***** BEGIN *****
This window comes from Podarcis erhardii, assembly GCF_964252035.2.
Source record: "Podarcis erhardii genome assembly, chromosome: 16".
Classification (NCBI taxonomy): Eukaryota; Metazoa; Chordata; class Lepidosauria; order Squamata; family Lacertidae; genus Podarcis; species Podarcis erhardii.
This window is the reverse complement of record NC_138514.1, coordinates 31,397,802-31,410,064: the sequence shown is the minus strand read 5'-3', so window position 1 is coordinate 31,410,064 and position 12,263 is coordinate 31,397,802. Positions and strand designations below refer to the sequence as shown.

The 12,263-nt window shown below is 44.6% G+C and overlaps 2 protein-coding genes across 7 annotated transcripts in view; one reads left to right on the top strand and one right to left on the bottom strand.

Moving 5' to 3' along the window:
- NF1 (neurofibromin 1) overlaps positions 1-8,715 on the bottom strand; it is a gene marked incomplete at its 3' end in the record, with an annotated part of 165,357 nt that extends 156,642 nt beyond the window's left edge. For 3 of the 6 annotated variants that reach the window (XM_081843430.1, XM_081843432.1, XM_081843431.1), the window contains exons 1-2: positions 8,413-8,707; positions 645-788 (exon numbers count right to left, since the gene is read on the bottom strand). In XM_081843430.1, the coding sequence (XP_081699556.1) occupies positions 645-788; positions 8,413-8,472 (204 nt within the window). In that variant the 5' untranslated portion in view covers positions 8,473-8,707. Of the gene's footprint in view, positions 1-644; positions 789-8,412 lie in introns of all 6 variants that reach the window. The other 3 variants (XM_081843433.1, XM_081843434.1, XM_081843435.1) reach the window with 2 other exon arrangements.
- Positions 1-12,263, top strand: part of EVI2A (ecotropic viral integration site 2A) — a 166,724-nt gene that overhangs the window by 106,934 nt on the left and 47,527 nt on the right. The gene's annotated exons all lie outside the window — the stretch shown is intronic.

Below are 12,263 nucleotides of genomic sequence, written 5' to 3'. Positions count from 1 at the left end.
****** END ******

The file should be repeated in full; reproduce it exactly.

This window comes from Podarcis erhardii, assembly GCF_964252035.2.
Source record: "Podarcis erhardii genome assembly, chromosome: 16".
Classification (NCBI taxonomy): Eukaryota; Metazoa; Chordata; class Lepidosauria; order Squamata; family Lacertidae; genus Podarcis; species Podarcis erhardii.
This window is the reverse complement of record NC_138514.1, coordinates 31,397,802-31,410,064: the sequence shown is the minus strand read 5'-3', so window position 1 is coordinate 31,410,064 and position 12,263 is coordinate 31,397,802. Positions and strand designations below refer to the sequence as shown.

The 12,263-nt window shown below is 44.6% G+C and overlaps 2 protein-coding genes across 7 annotated transcripts in view; one reads left to right on the top strand and one right to left on the bottom strand.

Moving 5' to 3' along the window:
- NF1 (neurofibromin 1) overlaps positions 1-8,715 on the bottom strand; it is a gene marked incomplete at its 3' end in the record, with an annotated part of 165,357 nt that extends 156,642 nt beyond the window's left edge. For 3 of the 6 annotated variants that reach the window (XM_081843430.1, XM_081843432.1, XM_081843431.1), the window contains exons 1-2: positions 8,413-8,707; positions 645-788 (exon numbers count right to left, since the gene is read on the bottom strand). In XM_081843430.1, the coding sequence (XP_081699556.1) occupies positions 645-788; positions 8,413-8,472 (204 nt within the window). In that variant the 5' untranslated portion in view covers positions 8,473-8,707. Of the gene's footprint in view, positions 1-644; positions 789-8,412 lie in introns of all 6 variants that reach the window. The other 3 variants (XM_081843433.1, XM_081843434.1, XM_081843435.1) reach the window with 2 other exon arrangements.
- Positions 1-12,263, top strand: part of EVI2A (ecotropic viral integration site 2A) — a 166,724-nt gene that overhangs the window by 106,934 nt on the left and 47,527 nt on the right. The gene's annotated exons all lie outside the window — the stretch shown is intronic.

Below are 12,263 nucleotides of genomic sequence, written 5' to 3'. Positions count from 1 at the left end.